Amid a face-off between the president and the government over the Citizenship Law Amendment Bill, CPN-UML chairwoman KP Sharma Oli blamed the ruling parties for rushing the bill through the lower house without proper deliberation.
Presenting a policy paper at the party’s Central Committee meeting on Friday, Oli expressed his displeasure that the House of Representatives approved the bill without any revisions, ignoring President Bidya Devi Bhandari’s request to review the bill.
“The bill was passed in the name of the majority without even holding consultations (with the opposition) on very sensitive issues raised by the head of state,” Oli’s report said. “This is an undemocratic and unparliamentary measure which only aggravates tensions with the opposition.”
Oli listed seven points that the bill must address, arguing that it is not enough to implement the constitutional provisions on citizenship. The document proposes a period of reflection before granting citizenship to foreign women married to Nepalese men and to incorporate the recommendations of the State Affairs and Good Governance Committee of the lower house.
Oli opposed the approval of the bill by the lower house, which has already sent it to the National Assembly.
As Ganesh Timilsina, president of the National Assembly, is a confidant of Oli, part of the ruling parties fear that he could derail the approval of the bill.
On August 14, Bhandari sent the bill back to the lower house for review, attaching his 15-point concerns and suggestions. The lower house, however, ratified it on August 18 without any revision and transmitted it to the National Assembly.
Bhandari, meanwhile, consulted with legal experts, members of civil society, and serving and retired officers of the Nepalese army, much to the chagrin of the government and ruling parties.
The government and the five-party ruling alliance have expressed strong reservations about Bhandari’s consultations, calling them “activism”.
Some of the ruling party leaders see his decision as an attempt to pressure the National Assembly to take into account his concerns.
Anita Devkota, Nepal’s Congress whip in the upper house, said the bill was due to be introduced on Monday, but that did not happen because the House focused on the condolence motion after the member’s death. of Nepal’s Lower House Congress Pradip Giri.
The upper house was then adjourned until Sunday as the parliamentary committee to study and monitor the implementation of federalism was visiting Province 1 and Madhes Province according to a predetermined schedule.
“The bill is expected to be introduced on Sunday,” she told the Post. “I believe it is approved the same day or the next day.”
Hosting a press conference on Thursday, Interior Minister Bal Krishna Khand also made a similar statement. He said the bill will be presented to the upper house on Sunday and will be approved after deliberations.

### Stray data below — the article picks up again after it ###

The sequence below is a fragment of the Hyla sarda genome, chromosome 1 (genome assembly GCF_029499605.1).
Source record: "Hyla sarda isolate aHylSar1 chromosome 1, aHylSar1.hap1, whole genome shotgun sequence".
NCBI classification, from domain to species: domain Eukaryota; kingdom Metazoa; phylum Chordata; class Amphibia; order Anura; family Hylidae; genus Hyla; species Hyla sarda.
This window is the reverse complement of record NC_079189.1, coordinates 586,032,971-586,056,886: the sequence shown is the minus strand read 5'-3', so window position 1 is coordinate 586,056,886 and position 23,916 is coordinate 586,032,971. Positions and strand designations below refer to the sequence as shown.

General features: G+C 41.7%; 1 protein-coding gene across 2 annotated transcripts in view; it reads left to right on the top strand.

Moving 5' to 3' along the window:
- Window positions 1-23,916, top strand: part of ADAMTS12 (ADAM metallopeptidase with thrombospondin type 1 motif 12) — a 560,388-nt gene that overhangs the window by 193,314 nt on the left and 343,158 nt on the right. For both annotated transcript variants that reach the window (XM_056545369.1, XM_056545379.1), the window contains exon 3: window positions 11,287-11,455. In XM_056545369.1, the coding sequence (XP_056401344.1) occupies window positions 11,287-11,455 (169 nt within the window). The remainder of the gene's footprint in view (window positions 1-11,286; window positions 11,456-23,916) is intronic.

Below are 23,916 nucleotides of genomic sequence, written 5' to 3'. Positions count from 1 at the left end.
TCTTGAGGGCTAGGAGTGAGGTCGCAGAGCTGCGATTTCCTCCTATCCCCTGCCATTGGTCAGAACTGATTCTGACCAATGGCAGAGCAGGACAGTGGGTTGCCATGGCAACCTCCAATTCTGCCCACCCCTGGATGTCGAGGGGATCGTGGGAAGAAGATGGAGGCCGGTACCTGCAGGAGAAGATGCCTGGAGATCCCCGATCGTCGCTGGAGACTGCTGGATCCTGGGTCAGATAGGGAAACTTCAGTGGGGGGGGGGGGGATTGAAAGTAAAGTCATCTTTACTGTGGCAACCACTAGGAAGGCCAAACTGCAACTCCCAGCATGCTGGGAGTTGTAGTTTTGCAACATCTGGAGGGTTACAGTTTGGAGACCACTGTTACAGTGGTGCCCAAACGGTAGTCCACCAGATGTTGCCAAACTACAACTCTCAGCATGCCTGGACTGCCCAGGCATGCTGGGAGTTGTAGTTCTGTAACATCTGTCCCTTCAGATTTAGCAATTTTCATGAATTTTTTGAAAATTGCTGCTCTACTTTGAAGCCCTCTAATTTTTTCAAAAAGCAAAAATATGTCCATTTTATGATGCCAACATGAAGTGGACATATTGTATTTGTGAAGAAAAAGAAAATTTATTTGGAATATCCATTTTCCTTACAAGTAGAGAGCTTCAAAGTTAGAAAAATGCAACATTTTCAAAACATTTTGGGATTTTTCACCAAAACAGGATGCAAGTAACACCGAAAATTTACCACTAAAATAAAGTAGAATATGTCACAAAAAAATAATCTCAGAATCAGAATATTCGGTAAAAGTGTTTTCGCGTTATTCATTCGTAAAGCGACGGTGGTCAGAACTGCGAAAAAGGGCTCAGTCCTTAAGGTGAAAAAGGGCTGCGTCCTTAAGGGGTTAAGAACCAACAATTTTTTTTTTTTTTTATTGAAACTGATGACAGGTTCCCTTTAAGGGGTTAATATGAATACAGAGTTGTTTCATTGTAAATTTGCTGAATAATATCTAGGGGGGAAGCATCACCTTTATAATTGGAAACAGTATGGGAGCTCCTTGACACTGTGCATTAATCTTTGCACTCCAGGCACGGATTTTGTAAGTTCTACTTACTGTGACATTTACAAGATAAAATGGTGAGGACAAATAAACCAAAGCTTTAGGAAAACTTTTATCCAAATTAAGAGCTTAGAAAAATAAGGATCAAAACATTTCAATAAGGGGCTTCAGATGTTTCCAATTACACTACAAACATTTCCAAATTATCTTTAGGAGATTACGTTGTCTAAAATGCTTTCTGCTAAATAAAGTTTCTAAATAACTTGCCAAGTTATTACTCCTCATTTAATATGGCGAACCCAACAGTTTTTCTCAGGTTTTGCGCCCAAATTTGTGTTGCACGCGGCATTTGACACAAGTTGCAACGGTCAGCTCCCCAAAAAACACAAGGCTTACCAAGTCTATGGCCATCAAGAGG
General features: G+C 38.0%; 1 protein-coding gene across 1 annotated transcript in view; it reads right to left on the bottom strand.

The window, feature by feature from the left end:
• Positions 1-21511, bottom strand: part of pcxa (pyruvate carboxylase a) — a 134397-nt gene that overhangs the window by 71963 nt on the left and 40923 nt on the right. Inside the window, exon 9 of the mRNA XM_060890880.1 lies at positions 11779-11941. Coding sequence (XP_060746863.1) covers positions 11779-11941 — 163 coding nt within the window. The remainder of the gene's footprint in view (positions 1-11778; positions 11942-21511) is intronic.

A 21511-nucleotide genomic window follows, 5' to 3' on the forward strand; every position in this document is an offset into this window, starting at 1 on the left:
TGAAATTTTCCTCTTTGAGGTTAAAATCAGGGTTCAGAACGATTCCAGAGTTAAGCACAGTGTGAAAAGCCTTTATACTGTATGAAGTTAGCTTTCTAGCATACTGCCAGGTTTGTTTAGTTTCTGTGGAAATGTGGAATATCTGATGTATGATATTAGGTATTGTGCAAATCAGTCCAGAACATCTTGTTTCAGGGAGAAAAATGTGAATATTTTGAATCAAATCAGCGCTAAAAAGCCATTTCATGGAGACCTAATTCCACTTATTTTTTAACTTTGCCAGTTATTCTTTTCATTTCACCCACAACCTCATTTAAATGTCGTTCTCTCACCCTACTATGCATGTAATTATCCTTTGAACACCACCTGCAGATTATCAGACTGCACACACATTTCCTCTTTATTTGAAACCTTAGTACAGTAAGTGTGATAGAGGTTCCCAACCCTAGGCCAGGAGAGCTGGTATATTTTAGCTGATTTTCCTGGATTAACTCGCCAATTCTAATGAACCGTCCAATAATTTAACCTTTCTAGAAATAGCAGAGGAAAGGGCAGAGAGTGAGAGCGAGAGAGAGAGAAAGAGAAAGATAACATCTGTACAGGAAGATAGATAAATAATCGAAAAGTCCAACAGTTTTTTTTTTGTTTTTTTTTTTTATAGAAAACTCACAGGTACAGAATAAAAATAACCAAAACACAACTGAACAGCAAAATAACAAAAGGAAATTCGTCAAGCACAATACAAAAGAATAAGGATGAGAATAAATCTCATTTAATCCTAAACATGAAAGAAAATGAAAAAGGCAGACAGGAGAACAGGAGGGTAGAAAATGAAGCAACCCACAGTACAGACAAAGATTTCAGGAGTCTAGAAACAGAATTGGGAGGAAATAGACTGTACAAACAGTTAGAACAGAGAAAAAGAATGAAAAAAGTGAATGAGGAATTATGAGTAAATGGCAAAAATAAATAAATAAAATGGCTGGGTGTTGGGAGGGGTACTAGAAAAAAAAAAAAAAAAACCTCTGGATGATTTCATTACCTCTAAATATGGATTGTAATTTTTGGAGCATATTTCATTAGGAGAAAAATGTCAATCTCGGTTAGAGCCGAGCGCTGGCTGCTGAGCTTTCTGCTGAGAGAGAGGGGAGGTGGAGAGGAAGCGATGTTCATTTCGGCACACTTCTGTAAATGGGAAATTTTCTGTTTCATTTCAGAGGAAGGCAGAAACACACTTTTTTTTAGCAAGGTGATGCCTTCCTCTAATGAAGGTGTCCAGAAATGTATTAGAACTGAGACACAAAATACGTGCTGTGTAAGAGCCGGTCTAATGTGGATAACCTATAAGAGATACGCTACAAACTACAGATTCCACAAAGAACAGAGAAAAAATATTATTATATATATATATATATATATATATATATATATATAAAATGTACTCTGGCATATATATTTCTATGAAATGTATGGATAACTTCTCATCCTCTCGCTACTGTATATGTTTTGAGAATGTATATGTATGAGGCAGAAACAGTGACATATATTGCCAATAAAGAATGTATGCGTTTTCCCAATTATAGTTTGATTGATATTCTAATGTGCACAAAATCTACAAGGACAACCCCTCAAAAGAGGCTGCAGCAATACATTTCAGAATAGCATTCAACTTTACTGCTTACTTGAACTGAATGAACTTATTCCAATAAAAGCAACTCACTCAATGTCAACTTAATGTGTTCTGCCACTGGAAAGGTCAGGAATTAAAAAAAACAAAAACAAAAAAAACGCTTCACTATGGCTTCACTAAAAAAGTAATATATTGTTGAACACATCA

Briefly speaking to the Post, Timilsina, speaker of the upper house, said the bill would be registered on Sunday, but he refrained from providing details on how long it would take to pass it.
“The bill will be presented at the next meeting,” he told the Post. “The further course will be determined after holding consultations.”
Three upper house congressional lawmakers told the Post that Timilsina wants the bill discussed in the House Legislation Committee for at least a few days.
“We want the bill to be discussed in plenary without sending it to committee,” one of the lawmakers told the Post. “As lawmakers are not allowed to register amendments to the bill, there is no need to send it to the House committee. It’s just a time-saving strategy on the president’s part.
They, however, say that even if sent to the Legislation Committee, the bill cannot be put on hold for long. In the absence of an elected chair, the committee is led by Congressman Narayan Datta Mishra, as he is the oldest member.
“If the bill is sent to the Legislative Committee, we can ask the president to send it back after deliberating for a few days. The ruling parties hold the majority on the committee,” another upper house congressman said. “I don’t think the president can last long. The bill will be approved at most in about a week, even if he tries to delay the process.
Congress lawmakers say that since the ruling parties can secure a two-thirds majority, which is enough to topple Timilsina, he won’t dare stand in the way of his approval for long.
The UML has 16 members in the upper house of 59 members while the ruling parties have 37 members.
Two of the three appointed by the president are also close to the parties in power.
Similarly, Bamdev Gautam and the Loktantrik Samajbadi party are also part of the ruling alliance. If all unite, the strength of the parties in power will be greater than two-thirds.
“We requested the Business Advisory Committee meeting on Sunday morning,” Devkota said. “The progress of the approval process will be determined by the meeting.”